The Magnificent Obsession Of Michael Reeves as titles go is somewhat misleading. A far better title would have been The Magnificent Obsession Of Dima Ballin.

Perhaps better known as the founder and publisher of Diabolique Magazine and the co-founder of the Boston Underground Film Festival than as a filmmaker, Dima Ballin has constructed a documentary that is a true labour of love – directing, producing and editing this exhaustively researched but ultimately rather flimsy hymn to the great, lost light of British Horror, director Michael Reeves. 

“A movie brat before there was such a thing,” Michael Reeves was an English public school boy with dreams of Hollywood who briefly burned very brightly before burning out, a combination of depression, alcohol and barbiturate abuse leading to his accidental overdose and death at the age of only 25, leaving behind just three films; campy, cheapo Euro-Horror The She Beast, the psychedelic Swing Sixties psychodrama The Sorcerers and arguably the granddaddy of British Folk Horror, Witchfinder General – films which introduced a grittily realistic violent aesthetic to British Horror cinema at a time when the camp studio-bound panto of Hammer was the order of the day, as well as a sense of nihilism, of transgression, that reflected a world that seemed to be spiralling into chaos with rioting on the streets of Paris and American soldiers in the killing fields of Vietnam.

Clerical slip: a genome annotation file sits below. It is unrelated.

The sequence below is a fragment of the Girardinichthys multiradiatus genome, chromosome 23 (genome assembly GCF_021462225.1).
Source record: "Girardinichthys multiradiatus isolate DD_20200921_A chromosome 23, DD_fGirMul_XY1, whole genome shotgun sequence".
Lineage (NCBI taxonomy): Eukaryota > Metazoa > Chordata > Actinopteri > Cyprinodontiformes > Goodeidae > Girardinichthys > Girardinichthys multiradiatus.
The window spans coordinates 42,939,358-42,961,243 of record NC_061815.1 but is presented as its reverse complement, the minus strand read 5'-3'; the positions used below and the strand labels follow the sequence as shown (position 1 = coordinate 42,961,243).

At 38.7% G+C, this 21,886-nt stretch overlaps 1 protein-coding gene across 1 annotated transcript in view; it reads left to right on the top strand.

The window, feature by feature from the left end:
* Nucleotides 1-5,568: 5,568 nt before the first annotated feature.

There’s an apocryphal story that during the shooting of Witchfinder General, Reeves who was far from pleased by the casting of horror legend Vincent Price in the title role, repeatedly criticised his star’s campy scenery-chewing style of acting, urging him to underplay, to rein in his over-acting, causing Price to explode: “Young man, I have made eighty-four films. What have you done?” Reeves replied: “I’ve made three good ones.” It’s a great comeback but while Witchfinder General is a genuine classic and The Sorcerers deserves to be more widely appreciated than it is, despite Ballin’s best efforts nothing will ever convince me that The She Beast is worth watching again.

Marrying archive footage with in-depth analysis of his films and interviews with friends and collaborators like Tom Baker (not that one…) who co-wrote The Sorcerers and Witchfinder General, school chum and muse Ian Ogilvy who starred in all of his films and former girlfriend Ingrid Cranfield who charts Reeves downward spiral – both were receiving counselling from the same psychotherapist who seems to have introduced them and encouraged their relationship almost as an experiment, The Magnificent Obsession Of Michael Reeves offers a definitive history of the man who was arguably British Horror’s James Dean and Orson Welles rolled into one, a tragic visionary who died too soon, leaving us just tantalising glimpses of what he would have given us.

Perhaps the last word on Reeves however should be that of playwright Alan Bennett who reviewed Witchfinder General for The Listener, calling the film: “the most persistently sadistic and morally rotten film I have seen. It was a degrading experience by which I mean it made me feel dirty.” That’s not a bad epitaph, is it?

Arrow Video Frightfest Review: The Magnificent Obsession Of Michael Reeves
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